Which Game of Thrones Board Game is Best?

The cover of two game of thrones board games

Way back in the spring of 2015 I was desperate to play a version of Risk with the Westeros and Essos maps from Game of Thrones (GoT). I had first been introduced to Risk, when I received a Lord of the Rings version for Christmas in 2003. As a result, fantasy epics and Risk went together like swords and sorcery in my mind.

Unfortunately, there seemed to be no clues anywhere online as to if a Game of Thrones Risk was near development. Thus, I sought alternative solutions. The first was creating my own version! I drew up a map of Westeros with a slim amount of Essos as well. I used some of my Lord of the Rings risk pieces along with homemade cards, which detailed things like sacrificing a troop to gain territory. Despite my girlfriend and I’s impressive work on it, I still felt it wasn’t good enough.

Finally, in desperation I turned to the already available Game of Thrones: the Board Game. I had initially stayed away from this due to its high price and what seemed like extremely complex rules. Almost to the day I bought GoT: the Board Game, a Risk version was finally announced, oh the irony. The announcement came a few months before its release and as a result I was able to get some quality time with GoT: The Board Game before Risk came out. As a result, I feel I am in a perfect position to compare the two in order to tell you which one is more deserving of your hard earned cash!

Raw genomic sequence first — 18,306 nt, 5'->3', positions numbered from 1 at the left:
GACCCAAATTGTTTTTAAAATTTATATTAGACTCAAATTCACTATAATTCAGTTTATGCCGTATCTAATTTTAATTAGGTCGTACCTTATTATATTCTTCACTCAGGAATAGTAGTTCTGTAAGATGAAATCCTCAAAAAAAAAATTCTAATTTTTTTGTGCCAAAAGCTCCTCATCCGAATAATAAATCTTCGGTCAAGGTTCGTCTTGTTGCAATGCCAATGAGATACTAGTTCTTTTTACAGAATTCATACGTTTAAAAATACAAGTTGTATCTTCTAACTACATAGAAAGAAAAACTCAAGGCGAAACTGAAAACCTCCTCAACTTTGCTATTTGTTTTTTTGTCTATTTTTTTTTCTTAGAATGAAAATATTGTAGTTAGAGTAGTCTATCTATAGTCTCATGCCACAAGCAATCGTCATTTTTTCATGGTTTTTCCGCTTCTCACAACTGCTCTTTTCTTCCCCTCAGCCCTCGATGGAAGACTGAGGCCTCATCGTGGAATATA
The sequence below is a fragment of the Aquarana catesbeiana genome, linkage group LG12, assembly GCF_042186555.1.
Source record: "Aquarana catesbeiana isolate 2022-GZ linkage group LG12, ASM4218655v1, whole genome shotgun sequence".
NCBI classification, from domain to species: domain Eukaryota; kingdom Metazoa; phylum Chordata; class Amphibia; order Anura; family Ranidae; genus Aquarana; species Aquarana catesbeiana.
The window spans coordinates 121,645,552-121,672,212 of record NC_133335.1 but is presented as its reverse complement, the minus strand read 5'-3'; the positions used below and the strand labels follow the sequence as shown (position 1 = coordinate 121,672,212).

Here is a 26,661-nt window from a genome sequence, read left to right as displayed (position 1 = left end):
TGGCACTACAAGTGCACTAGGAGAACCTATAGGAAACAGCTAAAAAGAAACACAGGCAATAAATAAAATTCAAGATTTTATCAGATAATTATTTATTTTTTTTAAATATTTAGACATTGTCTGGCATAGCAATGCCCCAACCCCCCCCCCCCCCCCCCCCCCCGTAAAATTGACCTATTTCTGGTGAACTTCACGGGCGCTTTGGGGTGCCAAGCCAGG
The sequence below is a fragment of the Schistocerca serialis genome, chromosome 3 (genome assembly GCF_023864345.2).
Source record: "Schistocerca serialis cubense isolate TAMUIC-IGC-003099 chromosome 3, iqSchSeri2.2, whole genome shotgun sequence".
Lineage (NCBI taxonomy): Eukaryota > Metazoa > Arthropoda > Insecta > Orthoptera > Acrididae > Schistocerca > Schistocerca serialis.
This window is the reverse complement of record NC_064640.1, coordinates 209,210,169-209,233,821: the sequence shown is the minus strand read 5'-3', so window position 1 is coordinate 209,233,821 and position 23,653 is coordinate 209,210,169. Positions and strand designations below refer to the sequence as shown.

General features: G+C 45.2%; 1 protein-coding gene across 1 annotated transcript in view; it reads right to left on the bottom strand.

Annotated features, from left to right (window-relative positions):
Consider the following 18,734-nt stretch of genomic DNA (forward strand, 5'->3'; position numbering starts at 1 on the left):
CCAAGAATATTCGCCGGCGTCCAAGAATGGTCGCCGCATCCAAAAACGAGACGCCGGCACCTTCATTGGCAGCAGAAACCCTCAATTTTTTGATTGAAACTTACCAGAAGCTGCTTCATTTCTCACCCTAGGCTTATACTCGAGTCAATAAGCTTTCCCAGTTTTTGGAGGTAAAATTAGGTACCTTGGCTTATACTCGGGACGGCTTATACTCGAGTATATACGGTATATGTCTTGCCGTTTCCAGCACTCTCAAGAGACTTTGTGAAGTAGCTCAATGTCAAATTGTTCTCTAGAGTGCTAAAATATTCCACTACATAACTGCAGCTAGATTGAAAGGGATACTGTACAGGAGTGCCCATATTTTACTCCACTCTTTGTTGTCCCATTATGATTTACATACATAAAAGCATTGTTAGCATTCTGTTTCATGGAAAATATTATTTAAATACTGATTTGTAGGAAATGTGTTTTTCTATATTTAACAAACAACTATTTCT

The first and most obvious thing to note about the two games is the price. GoT: The Board Game was heftily priced at around 60.00$ in a store. GoT: Risk apparently felt that wasn’t costly enough and upped the price to about 80.00$ in stores. So if monetary value is your deciding factor on this purchase go with GoT: The Board Game.

That said, most people will probably want to look past the price and into the experience that comes with the board game. On this front there are a two sub-factors. The quality and the game play. In terms of quality both board games are actually quite amazing. The GoT: Risk pieces are all shaped like the House symbols. The Baratheon Stag and the Targaryen Dragon are probably the two coolest looking. The board for GoT: Risk is also of a fairly good quality, although it is darker than it needs to be in many areas. Along with this the game comes with various cards and coins that can be used in a GoT themed mode called Dominance.

GoT Map Comparison

(Left Map : Risk – Right Map: GoT: The Board Game)

GoT: The Board Game also packs a good punch with its quality. Its board is amazingly detailed and easy to view. It’s also got accessories printed on the board that are needed in the game whereas GoT: Risk has paper sheets that you need to use to keep excess pieces on. The cards are of a better quality in GoT: The Board Game and you can’t beat all of the artwork lovingly adorning them and the box. The pieces themselves are a heavy plastic that, while maybe not as distinct as possible, still lend themselves a feeling of being good quality. That said I think I have to give the quality edge to GoT: Risk just on the basis of their awesome pieces.

GoT Board Game Pieces

(Left : GoT: The Board Game Pieces – Right: Risk pieces)